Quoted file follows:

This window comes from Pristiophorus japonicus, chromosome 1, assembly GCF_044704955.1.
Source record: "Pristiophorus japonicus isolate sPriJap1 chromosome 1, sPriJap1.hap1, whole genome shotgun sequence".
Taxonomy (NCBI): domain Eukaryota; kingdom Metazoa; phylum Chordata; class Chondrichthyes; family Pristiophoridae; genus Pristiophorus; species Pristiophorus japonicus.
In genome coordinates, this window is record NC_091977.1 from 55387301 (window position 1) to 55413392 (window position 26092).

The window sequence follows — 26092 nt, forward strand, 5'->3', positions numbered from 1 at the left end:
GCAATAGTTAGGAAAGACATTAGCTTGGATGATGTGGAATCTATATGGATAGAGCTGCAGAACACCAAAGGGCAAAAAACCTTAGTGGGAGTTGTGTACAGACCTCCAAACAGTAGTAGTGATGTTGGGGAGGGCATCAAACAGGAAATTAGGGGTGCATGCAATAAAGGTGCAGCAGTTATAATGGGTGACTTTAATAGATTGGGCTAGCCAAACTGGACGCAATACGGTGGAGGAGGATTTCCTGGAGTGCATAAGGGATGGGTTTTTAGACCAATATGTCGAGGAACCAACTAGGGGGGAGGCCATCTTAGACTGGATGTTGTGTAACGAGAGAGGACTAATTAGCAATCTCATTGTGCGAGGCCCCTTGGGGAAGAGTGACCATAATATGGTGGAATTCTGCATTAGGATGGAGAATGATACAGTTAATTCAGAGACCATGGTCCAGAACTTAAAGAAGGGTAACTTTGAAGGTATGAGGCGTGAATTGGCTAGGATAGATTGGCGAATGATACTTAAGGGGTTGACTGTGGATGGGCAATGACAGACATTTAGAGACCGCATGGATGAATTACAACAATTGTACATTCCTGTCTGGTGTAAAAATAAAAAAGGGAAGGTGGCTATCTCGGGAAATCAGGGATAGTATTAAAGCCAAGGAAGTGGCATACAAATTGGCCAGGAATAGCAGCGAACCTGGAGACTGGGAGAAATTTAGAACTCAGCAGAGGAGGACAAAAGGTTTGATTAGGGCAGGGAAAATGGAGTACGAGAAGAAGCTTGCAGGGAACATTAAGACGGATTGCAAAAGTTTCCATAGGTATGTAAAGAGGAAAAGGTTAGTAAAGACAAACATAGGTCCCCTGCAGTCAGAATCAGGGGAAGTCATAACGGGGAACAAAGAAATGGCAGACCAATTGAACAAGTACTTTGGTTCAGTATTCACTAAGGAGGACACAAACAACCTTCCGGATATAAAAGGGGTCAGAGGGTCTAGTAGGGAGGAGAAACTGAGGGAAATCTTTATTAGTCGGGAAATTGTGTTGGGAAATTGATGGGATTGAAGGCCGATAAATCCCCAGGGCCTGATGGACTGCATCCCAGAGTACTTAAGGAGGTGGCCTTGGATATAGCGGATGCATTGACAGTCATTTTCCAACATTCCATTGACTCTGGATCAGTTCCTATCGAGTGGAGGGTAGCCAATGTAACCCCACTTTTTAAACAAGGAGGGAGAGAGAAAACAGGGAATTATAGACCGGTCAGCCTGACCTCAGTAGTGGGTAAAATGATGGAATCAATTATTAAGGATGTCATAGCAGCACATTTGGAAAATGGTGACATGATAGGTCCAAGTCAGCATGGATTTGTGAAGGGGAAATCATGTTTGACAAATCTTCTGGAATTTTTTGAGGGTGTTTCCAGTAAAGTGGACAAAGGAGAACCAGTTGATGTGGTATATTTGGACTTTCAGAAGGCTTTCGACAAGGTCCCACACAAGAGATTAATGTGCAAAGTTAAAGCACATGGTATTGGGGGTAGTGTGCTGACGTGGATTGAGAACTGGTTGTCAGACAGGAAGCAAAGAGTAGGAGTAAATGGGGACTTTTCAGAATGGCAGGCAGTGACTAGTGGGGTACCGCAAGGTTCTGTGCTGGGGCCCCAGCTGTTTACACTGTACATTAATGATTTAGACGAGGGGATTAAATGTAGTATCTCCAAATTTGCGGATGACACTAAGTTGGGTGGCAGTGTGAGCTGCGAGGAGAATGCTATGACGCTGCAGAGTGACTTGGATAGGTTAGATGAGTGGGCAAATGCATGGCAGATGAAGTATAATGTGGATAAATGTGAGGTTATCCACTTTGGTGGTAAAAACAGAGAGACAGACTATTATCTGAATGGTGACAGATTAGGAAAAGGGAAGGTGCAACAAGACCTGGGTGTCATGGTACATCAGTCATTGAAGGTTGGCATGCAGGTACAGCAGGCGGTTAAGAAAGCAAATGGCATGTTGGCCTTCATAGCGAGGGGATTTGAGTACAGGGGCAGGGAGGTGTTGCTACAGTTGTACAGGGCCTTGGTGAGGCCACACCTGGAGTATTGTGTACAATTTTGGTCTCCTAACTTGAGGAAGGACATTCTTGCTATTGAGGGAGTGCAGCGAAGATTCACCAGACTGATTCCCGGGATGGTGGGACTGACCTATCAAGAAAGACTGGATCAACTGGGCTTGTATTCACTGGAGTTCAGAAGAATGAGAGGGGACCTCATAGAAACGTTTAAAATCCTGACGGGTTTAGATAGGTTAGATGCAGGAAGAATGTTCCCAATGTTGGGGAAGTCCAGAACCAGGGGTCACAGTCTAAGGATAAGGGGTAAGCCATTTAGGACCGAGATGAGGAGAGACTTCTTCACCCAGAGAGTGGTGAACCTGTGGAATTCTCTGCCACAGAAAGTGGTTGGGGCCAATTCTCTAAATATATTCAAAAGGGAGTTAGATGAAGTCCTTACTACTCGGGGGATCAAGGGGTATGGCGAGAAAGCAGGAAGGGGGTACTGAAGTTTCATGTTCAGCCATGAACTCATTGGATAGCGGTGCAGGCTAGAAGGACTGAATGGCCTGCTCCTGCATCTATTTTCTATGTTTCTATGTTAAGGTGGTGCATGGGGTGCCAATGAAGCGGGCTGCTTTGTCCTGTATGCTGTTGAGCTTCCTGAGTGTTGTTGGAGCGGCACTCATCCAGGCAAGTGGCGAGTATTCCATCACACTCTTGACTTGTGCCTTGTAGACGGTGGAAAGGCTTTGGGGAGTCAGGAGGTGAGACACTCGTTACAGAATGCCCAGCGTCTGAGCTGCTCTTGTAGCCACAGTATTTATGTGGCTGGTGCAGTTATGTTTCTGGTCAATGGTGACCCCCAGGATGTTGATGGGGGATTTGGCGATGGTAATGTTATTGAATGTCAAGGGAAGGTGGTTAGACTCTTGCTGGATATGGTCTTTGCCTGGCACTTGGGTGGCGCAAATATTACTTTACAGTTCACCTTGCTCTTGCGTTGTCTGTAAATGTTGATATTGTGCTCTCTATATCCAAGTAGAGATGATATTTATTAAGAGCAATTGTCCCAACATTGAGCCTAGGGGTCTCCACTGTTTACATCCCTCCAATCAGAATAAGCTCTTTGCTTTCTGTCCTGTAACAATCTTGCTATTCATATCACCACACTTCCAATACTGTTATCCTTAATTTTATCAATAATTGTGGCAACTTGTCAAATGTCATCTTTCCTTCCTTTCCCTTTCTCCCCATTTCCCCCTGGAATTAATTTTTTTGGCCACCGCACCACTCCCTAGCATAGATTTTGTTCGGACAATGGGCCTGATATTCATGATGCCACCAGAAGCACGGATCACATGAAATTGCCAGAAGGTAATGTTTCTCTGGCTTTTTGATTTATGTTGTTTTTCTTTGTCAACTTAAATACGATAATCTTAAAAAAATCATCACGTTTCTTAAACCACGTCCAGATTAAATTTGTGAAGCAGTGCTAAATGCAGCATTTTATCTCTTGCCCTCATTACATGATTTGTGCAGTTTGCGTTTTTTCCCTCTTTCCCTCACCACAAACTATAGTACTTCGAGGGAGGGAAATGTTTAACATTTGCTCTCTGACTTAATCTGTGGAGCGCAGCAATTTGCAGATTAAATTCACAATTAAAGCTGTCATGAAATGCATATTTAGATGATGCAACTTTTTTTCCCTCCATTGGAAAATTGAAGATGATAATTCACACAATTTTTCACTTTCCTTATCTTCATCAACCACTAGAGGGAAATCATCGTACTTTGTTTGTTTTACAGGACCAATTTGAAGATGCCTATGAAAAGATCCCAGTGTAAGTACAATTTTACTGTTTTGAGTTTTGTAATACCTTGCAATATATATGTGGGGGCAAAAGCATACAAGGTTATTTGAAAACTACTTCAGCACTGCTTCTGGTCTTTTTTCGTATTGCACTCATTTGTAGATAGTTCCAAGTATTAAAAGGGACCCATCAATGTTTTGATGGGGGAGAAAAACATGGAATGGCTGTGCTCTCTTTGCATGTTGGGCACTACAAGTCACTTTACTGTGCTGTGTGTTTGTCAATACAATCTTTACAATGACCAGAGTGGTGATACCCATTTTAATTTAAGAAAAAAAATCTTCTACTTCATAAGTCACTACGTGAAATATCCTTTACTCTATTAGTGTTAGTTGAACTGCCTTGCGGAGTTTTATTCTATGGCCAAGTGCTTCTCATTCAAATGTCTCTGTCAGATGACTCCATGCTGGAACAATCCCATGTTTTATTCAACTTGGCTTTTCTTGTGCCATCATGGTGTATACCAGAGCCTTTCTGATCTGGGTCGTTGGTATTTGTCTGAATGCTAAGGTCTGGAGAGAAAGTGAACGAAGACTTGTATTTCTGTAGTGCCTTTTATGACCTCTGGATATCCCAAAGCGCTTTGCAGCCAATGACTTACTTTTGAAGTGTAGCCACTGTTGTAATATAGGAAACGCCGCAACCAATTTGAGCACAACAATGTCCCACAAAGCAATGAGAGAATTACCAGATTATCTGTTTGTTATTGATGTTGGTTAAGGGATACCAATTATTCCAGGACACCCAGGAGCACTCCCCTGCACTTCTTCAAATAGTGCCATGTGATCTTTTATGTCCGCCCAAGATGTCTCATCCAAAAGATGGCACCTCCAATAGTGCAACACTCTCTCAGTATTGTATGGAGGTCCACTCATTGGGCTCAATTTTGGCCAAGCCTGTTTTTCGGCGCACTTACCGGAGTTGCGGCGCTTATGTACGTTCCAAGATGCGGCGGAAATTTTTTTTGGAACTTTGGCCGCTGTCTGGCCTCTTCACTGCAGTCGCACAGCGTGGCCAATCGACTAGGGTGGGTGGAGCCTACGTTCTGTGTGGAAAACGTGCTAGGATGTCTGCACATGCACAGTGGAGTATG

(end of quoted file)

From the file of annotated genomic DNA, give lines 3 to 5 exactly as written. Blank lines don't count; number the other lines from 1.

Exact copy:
Taxonomy (NCBI): domain Eukaryota; kingdom Metazoa; phylum Chordata; class Chondrichthyes; family Pristiophoridae; genus Pristiophorus; species Pristiophorus japonicus.
In genome coordinates, this window is record NC_091977.1 from 55387301 (window position 1) to 55413392 (window position 26092).

The window sequence follows — 26092 nt, forward strand, 5'->3', positions numbered from 1 at the left end: